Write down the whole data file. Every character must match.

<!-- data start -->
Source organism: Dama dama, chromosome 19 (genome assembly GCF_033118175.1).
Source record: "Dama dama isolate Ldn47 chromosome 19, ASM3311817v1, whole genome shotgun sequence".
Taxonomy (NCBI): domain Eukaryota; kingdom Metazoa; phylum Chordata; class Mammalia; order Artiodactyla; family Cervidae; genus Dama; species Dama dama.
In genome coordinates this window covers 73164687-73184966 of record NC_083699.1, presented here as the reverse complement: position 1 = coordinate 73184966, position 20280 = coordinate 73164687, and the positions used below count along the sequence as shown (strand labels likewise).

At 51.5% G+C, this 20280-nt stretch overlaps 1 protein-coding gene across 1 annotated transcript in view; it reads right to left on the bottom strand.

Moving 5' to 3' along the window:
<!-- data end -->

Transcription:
Source organism: Dama dama, chromosome 19 (genome assembly GCF_033118175.1).
Source record: "Dama dama isolate Ldn47 chromosome 19, ASM3311817v1, whole genome shotgun sequence".
Taxonomy (NCBI): domain Eukaryota; kingdom Metazoa; phylum Chordata; class Mammalia; order Artiodactyla; family Cervidae; genus Dama; species Dama dama.
In genome coordinates this window covers 73164687-73184966 of record NC_083699.1, presented here as the reverse complement: position 1 = coordinate 73184966, position 20280 = coordinate 73164687, and the positions used below count along the sequence as shown (strand labels likewise).

At 51.5% G+C, this 20280-nt stretch overlaps 1 protein-coding gene across 1 annotated transcript in view; it reads right to left on the bottom strand.

Moving 5' to 3' along the window: